8. Have not been in almost 9 months, but this has to be the most underrated, high-quality restaurant that has been open for 20(?) years in DC. Just has always been very good.,
  9. Don, I am sure this is a difficult time for Ms. Zimorski, but I wonder if she would be willing to comment on what she experienced here. It would be so insightful
  10. Because we are generally less scrupulous! I think CMS needs to give a far more detailed account of what happened.
  11. Can someone explain to me why they cannot determine who cheated and who did not? Obviously they know the Master who gave out the information. Who did he tell? That person needs to have the results stripped? Was there an unusual amount of people that passed the tasting? Did everyone pass the tasting? This seems to be an overly Draconian step....and there is NO guarantee that those that passed the test this year, legitemately, could pass the test next week, or four weeks hence. Having tasted many wines blind and gone through numerous tasting classes with profile grids and deductive reasoning....blind tasting is a bitch! Theory is memorization (a ton of it). Service is rather silly if you ask me and too subjective. Blind tasting? Even the most educated of palates need a wee bit of luck* to get through that. *Not luck as in "guess" but luck as in familiarity with the specific vintage, varietal, & appellation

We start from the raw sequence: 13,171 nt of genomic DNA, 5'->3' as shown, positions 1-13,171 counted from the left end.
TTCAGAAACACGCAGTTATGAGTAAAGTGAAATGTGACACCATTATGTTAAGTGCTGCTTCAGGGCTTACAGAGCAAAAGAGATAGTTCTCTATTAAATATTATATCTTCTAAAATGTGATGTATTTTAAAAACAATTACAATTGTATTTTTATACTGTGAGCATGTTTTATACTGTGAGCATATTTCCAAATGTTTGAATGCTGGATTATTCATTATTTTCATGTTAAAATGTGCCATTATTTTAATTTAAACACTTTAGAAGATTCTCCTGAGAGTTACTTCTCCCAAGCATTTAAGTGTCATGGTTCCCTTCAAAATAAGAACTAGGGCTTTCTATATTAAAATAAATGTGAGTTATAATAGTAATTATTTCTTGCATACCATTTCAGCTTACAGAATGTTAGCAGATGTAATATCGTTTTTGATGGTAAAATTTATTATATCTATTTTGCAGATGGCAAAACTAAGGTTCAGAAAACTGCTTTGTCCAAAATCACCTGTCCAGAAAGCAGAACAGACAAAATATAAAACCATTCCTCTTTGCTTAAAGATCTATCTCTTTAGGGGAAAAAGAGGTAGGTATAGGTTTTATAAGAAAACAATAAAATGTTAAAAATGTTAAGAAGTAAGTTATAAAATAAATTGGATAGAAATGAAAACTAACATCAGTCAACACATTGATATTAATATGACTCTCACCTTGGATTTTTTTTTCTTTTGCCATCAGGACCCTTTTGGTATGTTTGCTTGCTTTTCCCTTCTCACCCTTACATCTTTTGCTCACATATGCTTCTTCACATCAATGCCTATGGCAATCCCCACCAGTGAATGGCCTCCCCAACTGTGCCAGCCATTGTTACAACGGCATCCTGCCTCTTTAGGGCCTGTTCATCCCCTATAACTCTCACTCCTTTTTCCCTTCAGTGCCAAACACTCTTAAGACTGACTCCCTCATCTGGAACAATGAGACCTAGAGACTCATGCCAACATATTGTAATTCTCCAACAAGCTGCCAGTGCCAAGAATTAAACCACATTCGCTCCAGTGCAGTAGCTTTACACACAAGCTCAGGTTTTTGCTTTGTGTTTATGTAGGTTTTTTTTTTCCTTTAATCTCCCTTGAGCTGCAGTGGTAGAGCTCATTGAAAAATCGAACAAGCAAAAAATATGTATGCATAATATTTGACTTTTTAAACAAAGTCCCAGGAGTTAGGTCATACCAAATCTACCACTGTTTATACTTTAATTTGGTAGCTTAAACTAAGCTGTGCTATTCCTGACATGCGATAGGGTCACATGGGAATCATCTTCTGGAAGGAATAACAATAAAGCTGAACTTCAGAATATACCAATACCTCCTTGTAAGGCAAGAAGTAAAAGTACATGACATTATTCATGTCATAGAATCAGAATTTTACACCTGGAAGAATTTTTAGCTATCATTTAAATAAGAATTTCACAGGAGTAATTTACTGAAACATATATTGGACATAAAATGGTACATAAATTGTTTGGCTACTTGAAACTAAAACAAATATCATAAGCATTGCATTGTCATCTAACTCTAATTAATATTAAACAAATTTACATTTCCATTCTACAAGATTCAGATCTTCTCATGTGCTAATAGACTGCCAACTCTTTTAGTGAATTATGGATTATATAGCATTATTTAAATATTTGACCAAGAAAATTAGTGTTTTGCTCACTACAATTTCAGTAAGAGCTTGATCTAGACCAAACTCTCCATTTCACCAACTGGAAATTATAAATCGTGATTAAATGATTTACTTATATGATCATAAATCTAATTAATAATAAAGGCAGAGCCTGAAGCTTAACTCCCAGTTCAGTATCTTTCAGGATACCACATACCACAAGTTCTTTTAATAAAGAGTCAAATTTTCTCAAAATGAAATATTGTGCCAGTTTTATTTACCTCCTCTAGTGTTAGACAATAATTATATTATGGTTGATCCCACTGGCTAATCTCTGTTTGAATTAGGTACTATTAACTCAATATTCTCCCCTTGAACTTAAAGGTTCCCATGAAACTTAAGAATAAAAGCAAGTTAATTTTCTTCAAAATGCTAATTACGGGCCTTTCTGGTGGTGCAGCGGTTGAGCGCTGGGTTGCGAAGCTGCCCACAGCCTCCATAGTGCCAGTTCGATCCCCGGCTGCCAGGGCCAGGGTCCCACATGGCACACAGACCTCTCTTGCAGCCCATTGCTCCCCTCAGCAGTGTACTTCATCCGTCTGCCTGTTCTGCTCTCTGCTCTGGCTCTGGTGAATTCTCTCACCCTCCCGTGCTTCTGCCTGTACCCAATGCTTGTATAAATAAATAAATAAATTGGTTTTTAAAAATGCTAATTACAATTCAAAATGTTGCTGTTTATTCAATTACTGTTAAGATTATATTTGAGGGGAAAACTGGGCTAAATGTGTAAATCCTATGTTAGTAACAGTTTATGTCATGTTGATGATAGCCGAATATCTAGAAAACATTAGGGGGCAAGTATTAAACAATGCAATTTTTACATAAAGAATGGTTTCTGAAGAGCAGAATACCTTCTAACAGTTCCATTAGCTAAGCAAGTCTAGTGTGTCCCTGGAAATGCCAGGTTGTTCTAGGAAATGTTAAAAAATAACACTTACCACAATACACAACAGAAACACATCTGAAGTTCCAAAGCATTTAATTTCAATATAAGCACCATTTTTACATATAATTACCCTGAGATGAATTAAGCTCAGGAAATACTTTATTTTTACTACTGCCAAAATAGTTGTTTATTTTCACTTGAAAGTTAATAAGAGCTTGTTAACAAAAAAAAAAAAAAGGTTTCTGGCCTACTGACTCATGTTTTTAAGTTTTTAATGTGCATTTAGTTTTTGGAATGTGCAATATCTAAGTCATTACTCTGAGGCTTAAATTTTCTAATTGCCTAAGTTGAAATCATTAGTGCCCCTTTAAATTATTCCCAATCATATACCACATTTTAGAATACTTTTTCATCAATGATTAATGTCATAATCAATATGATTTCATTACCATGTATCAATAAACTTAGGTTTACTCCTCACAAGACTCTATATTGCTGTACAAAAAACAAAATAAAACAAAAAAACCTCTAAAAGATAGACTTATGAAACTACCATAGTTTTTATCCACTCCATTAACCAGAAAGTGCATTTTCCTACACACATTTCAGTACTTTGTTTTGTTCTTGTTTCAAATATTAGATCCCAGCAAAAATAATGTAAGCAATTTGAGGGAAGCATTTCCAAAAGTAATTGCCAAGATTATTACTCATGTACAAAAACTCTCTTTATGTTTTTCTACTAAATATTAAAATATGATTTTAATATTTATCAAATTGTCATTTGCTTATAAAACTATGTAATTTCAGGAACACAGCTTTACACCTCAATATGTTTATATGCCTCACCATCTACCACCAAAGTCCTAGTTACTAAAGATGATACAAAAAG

12. Thank you so much for taking the time to speak with us and I have read several of your outstanding reviews since Don began retweeting them. The internet is all about car crashes and trainwrecks. Disasters always interest people. So, if you feel comfortable disclosing, what was the worst, or most disappointing, 3-star restaurant you have dined at? Thanks!